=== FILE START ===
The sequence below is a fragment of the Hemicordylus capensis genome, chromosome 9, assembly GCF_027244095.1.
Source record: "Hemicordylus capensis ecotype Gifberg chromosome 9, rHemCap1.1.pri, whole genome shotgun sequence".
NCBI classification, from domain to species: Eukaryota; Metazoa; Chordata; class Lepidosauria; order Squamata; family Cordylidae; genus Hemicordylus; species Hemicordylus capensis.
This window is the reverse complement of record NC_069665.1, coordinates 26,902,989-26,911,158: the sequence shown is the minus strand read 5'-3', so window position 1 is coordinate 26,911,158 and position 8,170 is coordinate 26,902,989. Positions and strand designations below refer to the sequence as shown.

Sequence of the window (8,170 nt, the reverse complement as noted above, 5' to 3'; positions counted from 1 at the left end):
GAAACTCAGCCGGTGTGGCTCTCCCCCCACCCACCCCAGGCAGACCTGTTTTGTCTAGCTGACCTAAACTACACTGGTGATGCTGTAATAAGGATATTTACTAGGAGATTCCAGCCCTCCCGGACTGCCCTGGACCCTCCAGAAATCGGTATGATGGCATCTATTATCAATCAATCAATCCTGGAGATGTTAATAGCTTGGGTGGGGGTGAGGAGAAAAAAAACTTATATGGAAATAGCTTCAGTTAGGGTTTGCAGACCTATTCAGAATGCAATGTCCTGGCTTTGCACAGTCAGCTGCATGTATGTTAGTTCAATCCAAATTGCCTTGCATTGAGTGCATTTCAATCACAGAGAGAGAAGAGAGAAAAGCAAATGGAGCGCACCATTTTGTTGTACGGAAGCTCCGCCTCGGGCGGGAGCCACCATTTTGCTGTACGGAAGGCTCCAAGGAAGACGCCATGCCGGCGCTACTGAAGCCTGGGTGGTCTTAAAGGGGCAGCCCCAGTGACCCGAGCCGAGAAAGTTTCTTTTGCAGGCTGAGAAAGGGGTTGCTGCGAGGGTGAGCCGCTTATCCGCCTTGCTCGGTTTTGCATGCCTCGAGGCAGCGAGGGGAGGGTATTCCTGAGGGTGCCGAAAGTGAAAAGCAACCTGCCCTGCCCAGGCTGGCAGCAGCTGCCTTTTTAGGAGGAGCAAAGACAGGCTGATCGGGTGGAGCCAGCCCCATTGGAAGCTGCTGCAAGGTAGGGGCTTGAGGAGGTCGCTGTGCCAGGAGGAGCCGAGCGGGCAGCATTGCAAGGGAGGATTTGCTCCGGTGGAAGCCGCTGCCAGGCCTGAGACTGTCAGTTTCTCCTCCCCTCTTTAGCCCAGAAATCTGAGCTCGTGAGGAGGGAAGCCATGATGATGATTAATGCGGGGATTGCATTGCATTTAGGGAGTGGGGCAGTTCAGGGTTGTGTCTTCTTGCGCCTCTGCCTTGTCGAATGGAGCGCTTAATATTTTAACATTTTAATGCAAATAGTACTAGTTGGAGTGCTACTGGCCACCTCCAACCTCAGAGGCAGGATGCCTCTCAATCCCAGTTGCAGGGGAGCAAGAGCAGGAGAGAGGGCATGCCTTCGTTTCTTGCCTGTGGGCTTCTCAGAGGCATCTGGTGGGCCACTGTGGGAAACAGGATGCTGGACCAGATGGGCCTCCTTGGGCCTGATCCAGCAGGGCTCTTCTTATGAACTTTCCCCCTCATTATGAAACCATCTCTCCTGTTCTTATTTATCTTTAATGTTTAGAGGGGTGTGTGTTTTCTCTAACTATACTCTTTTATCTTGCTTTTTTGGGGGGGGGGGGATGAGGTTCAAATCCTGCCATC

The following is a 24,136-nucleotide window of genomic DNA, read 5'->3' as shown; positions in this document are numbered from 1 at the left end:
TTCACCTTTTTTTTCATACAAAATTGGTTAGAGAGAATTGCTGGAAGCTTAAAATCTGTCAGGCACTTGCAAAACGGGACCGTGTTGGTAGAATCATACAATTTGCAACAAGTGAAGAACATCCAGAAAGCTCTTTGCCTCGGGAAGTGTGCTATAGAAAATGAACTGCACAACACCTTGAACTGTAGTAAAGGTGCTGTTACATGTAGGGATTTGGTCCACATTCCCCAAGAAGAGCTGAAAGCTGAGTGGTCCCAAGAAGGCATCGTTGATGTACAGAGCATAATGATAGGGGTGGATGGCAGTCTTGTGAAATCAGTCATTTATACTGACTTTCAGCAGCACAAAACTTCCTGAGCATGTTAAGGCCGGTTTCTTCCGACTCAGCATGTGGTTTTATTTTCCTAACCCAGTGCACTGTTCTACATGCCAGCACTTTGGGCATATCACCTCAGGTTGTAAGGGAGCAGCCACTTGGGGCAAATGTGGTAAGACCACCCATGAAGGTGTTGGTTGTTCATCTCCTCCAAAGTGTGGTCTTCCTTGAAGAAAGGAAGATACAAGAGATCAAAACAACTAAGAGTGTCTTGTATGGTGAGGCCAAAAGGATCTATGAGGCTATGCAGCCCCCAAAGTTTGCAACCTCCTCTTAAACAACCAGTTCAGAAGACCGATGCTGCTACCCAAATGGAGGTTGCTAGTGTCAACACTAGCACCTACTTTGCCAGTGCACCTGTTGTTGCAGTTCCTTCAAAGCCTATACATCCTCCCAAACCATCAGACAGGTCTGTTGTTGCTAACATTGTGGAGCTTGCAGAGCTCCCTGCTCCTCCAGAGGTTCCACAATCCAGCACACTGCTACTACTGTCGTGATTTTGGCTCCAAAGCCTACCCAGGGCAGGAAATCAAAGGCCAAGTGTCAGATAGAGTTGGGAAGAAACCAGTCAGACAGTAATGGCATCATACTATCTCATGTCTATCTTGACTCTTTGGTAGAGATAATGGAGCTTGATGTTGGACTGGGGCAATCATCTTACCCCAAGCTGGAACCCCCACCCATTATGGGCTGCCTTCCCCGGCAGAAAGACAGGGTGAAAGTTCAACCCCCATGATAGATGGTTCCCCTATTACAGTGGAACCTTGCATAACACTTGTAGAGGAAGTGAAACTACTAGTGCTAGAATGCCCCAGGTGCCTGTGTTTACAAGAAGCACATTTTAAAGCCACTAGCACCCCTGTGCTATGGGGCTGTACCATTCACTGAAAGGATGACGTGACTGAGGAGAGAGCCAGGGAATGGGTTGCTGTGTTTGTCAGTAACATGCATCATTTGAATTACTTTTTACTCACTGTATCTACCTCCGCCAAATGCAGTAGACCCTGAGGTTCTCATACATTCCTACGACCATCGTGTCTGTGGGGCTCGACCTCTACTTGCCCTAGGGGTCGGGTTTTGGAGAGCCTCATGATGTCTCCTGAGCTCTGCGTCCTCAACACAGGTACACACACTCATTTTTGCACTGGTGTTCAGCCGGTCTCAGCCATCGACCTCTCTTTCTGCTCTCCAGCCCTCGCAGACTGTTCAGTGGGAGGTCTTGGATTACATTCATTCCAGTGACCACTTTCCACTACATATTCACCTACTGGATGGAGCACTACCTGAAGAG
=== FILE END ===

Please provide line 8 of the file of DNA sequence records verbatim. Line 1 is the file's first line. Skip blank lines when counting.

TTCACCTTTTTTTTCATACAAAATTGGTTAGAGAGAATTGCTGGAAGCTTAAAATCTGTCAGGCACTTGCAAAACGGGACCGTGTTGGTAGAATCATACAATTTGCAACAAGTGAAGAACATCCAGAAAGCTCTTTGCCTCGGGAAGTGTGCTATAGAAAATGAACTGCACAACACCTTGAACTGTAGTAAAGGTGCTGTTACATGTAGGGATTTGGTCCACATTCCCCAAGAAGAGCTGAAAGCTGAGTGGTCCCAAGAAGGCATCGTTGATGTACAGAGCATAATGATAGGGGTGGATGGCAGTCTTGTGAAATCAGTCATTTATACTGACTTTCAGCAGCACAAAACTTCCTGAGCATGTTAAGGCCGGTTTCTTCCGACTCAGCATGTGGTTTTATTTTCCTAACCCAGTGCACTGTTCTACATGCCAGCACTTTGGGCATATCACCTCAGGTTGTAAGGGAGCAGCCACTTGGGGCAAATGTGGTAAGACCACCCATGAAGGTGTTGGTTGTTCATCTCCTCCAAAGTGTGGTCTTCCTTGAAGAAAGGAAGATACAAGAGATCAAAACAACTAAGAGTGTCTTGTATGGTGAGGCCAAAAGGATCTATGAGGCTATGCAGCCCCCAAAGTTTGCAACCTCCTCTTAAACAACCAGTTCAGAAGACCGATGCTGCTACCCAAATGGAGGTTGCTAGTGTCAACACTAGCACCTACTTTGCCAGTGCACCTGTTGTTGCAGTTCCTTCAAAGCCTATACATCCTCCCAAACCATCAGACAGGTCTGTTGTTGCTAACATTGTGGAGCTTGCAGAGCTCCCTGCTCCTCCAGAGGTTCCACAATCCAGCACACTGCTACTACTGTCGTGATTTTGGCTCCAAAGCCTACCCAGGGCAGGAAATCAAAGGCCAAGTGTCAGATAGAGTTGGGAAGAAACCAGTCAGACAGTAATGGCATCATACTATCTCATGTCTATCTTGACTCTTTGGTAGAGATAATGGAGCTTGATGTTGGACTGGGGCAATCATCTTACCCCAAGCTGGAACCCCCACCCATTATGGGCTGCCTTCCCCGGCAGAAAGACAGGGTGAAAGTTCAACCCCCATGATAGATGGTTCCCCTATTACAGTGGAACCTTGCATAACACTTGTAGAGGAAGTGAAACTACTAGTGCTAGAATGCCCCAGGTGCCTGTGTTTACAAGAAGCACATTTTAAAGCCACTAGCACCCCTGTGCTATGGGGCTGTACCATTCACTGAAAGGATGACGTGACTGAGGAGAGAGCCAGGGAATGGGTTGCTGTGTTTGTCAGTAACATGCATCATTTGAATTACTTTTTACTCACTGTATCTACCTCCGCCAAATGCAGTAGACCCTGAGGTTCTCATACATTCCTACGACCATCGTGTCTGTGGGGCTCGACCTCTACTTGCCCTAGGGGTCGGGTTTTGGAGAGCCTCATGATGTCTCCTGAGCTCTGCGTCCTCAACACAGGTACACACACTCATTTTTGCACTGGTGTTCAGCCGGTCTCAGCCATCGACCTCTCTTTCTGCTCTCCAGCCCTCGCAGACTGTTCAGTGGGAGGTCTTGGATTACATTCATTCCAGTGACCACTTTCCACTACATATTCACCTACTGGATGGAGCACTACCTGAAGAG